“Our TOPSoccer program is one of the most rewarding parts of our youth soccer club, it was started 5 years ago as a Senior project for one our players and continues to grow each year. It is a wonderful program,” said Pam Bikel, Poway Vaqueros Soccer Club President, “If your club does not have a TOPS program you should consider starting one, the rewards are endless.”
“The TOPSoccer program has provided a wonderful opportunity for our youth players to help out with a program where they are ‘buddies’ to the TOPSoccer players,” said Brian Quinn, former professional soccer player and Director of Younger Boys Soccer at SDSC. “It has provided San Diego Soccer Club with another meaningful avenue to be involved in our community. Bob Whitney has been superb in his leadership of this program.” Quinn is also the Assistant Coach in his 8th Season at USD.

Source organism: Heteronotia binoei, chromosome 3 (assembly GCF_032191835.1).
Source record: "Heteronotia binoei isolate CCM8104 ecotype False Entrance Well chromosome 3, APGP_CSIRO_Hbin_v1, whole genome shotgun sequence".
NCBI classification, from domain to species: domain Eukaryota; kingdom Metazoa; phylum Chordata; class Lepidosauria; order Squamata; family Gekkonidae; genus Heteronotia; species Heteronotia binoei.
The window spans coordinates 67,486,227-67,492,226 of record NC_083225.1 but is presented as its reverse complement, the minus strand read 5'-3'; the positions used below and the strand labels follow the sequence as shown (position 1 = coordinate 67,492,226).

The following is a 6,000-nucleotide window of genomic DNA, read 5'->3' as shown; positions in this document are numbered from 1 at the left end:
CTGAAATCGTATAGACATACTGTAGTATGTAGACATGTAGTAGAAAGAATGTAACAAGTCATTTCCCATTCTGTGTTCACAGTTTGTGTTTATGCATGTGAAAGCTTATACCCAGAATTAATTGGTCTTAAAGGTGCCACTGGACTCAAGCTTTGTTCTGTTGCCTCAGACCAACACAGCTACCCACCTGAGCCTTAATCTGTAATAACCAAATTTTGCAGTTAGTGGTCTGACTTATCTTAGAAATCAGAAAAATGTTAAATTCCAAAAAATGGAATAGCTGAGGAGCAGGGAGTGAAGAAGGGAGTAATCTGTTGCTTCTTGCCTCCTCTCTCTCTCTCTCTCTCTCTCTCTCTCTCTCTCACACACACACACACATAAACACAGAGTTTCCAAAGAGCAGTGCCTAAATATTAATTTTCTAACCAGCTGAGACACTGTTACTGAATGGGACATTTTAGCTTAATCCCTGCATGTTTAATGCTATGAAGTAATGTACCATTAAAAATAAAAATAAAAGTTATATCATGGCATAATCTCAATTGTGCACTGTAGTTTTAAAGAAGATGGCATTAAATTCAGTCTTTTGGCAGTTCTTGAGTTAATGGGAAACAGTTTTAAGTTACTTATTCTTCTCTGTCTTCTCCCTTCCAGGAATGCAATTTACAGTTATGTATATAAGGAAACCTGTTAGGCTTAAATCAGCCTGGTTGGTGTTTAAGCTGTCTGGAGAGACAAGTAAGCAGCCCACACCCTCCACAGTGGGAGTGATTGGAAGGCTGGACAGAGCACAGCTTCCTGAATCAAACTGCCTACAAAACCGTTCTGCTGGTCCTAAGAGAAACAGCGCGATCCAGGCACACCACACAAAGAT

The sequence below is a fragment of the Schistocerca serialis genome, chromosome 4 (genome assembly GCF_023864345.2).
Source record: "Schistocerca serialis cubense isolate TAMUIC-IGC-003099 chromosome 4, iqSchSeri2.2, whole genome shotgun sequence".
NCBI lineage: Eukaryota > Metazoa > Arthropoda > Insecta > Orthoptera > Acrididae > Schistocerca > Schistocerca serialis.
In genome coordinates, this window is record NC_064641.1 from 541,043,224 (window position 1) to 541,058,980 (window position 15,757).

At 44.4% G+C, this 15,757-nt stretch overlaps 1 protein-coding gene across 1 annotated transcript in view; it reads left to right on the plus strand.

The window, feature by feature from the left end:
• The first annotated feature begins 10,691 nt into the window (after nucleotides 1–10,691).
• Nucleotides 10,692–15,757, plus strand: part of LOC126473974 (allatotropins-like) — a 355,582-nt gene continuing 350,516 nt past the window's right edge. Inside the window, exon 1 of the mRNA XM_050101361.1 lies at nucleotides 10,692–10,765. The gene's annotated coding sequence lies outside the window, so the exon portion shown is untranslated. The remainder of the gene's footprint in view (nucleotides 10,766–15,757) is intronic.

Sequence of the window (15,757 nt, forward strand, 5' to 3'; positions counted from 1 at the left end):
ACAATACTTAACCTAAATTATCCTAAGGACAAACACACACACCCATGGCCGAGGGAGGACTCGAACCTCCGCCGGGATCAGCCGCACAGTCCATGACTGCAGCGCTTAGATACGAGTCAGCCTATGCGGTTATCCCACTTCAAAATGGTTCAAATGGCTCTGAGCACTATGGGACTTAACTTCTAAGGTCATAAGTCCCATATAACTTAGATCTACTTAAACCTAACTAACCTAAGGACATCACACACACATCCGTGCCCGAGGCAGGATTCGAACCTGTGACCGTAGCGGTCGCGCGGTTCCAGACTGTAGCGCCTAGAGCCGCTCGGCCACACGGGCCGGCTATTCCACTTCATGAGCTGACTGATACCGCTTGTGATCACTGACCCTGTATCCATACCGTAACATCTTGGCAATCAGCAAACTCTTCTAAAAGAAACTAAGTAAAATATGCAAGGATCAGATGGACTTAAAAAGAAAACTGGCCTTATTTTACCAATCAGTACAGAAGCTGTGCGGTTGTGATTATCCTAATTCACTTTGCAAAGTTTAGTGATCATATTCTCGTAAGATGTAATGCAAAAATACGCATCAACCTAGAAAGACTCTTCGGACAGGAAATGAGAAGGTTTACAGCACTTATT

Cal South’s outstanding TOPSoccer program offers players, ages 4 and up, the chance to participate without high fees –making the program more accessible for the kids who really need it. The goal is to enable the thousands of young athletes with disabilities to become valued and successful members of the TOPSoccer family.
TOPSoccer was formed to perpetuate the US Youth Soccer mission statement which is, in part, “to foster the physical, mental and emotional growth and development of America’s youth through the sport of soccer at all levels of age and competition.” There are thousands of children with disabilities who need, and can be provided with, the opportunity to play soccer through the TOPSoccer program. Cal South’s program, lead by Castillo, makes sure every kid who wants to play soccer, has the chance to discover the passion, beauty and joy of the game. Everyone is included. After all, soccer unites the world and everyone. For more information on how you can get involved US Youth Soccer and Cal South are here to help.